Vision Assistants 2/27/2018

Piccolo was founded on the idea that the most magical interactions happen when the underlying technologies are invisible. With Piccolo, you don’t need to press any buttons, find any remotes, get out your phone, wear a watch, or say anything.

A Vision Assistant is similar to a Voice Assistant, in that they both aim to make life simpler. The difference is that a Vision Assistant uses a camera and computer vision algorithms to figure out what’s going on. We’re convinced that 10 years from now, the most exciting experiences will be built around vision, not voice. And we think about the future in roughly 3 phases.

Phase 1 - Gestures

Today our product lets users control things with gestures. Users can point at devices to turn them on/off and do more subtle gestures to change the TV volume, adjust light brightness, and so on. What we hear overwhelmingly is that gestures are faster, more intuitive, more discreet, and just more fun to use. What seems more like the future - (1) saying “Hey Alexa, can you mute the volume on the TV?” while sound is playing and she can barely hear you, or (2) doing a shush gesture to instantly mute?

Phase 2 - Autopilot

With vision, you have complete awareness of the environment which means you can put the home on autopilot. Your home will understand you so well that you rarely have to tell it to do anything. That means:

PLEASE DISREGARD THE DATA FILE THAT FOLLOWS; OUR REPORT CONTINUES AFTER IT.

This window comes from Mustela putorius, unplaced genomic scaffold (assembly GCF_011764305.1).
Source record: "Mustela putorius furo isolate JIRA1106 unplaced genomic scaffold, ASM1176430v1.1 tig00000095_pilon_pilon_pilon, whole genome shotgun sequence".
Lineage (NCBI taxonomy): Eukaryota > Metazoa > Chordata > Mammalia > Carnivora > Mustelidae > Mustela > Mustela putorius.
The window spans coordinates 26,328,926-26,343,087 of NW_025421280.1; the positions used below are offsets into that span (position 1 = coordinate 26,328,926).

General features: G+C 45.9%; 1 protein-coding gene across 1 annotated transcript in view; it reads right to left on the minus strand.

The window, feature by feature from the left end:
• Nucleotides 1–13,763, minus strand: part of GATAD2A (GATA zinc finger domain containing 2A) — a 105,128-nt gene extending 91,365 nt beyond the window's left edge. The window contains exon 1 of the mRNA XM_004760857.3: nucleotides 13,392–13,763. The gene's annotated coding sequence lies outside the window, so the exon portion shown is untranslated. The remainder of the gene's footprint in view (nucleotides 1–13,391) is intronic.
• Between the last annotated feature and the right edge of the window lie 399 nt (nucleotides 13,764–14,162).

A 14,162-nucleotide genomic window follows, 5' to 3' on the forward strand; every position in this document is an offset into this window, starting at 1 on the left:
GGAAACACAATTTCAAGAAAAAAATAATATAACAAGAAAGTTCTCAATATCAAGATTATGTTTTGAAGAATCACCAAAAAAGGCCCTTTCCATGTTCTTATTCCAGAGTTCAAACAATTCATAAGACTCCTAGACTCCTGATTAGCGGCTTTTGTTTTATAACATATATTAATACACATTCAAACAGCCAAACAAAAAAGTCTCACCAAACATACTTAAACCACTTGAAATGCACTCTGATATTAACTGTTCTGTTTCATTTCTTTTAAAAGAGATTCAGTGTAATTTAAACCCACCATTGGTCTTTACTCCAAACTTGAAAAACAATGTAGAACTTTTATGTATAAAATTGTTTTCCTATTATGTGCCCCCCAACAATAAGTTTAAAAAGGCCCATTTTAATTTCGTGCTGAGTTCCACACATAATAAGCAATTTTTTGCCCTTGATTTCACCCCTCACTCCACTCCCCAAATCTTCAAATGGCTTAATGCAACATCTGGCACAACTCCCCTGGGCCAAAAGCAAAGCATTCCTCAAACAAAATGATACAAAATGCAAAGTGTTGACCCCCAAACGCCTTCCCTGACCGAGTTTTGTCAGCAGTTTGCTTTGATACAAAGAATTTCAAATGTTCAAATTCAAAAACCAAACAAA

• Some devices, like lamps, will rarely be adjusted. They will know to be on if you’re around, dim as it gets later, turn off if you take a nap on the sofa, and just slightly illuminate the room if you have to get something in the middle of the night.
  • Each person has their own set of preferences. So for things like volume, temperature, and airflow, those will just update as the people and the environment change.

Phase 3 - Platform

Similar to app stores for phones, there are countless vision apps that will be created for the home. And just how apps like Lyft and Airbnb were hard to imagine before we had smartphones, we suspect that the most interesting applications aren’t obvious today. Here are some of the things we’re excited about:

  • New apps. Can an app detect when an elderly person falls or recognize other medical emergencies? Can an app guide you through different exercises and tell if you if your form is bad? Can an app tell you where exactly in the room you left your phone and keys?
  • Integrations with existing apps. Could Netflix provide recommendations for the specific people watching, instead of the 1 person that’s signed in? Could scheduled reminders play a sound if you’re sleeping but vibrate otherwise?
  • Smarter hardware. Could fans follow people, instead of oscillating back and forth? Could your Espresso machine make your favorite drink with a single button press because it knows who pressed it?
  • Voice-vision fusion. Could you trigger Alexa just by gazing at Echo instead of saying “Alexa”? Could vision give context to voice, so that if you’re holding something and say “Order 5 more of these”, Alexa knows what to do?

Since no one company can make all the applications, and great ideas come from many places, there should be a platform that lets anyone make vision apps. But this is only possible if someone takes care of foundational computer vision technology, privacy controls, app deployment, and other obstacles. Our ultimate goal is to become the platform that removes those obstacles and lets anyone create and deploy vision apps.

  1. Make a camera that lets you control stuff with gestures.
  2. Make the camera really smart, so that it can also control things on its own.
  3. Create a platform that lets anyone build and deploy vision apps.

It’s an exciting time to work in computer vision - most of these ideas were hard to imagine 2 years ago. If you’re excited about building the first true Vision Assistant, you can contact us.

Marlon & Neil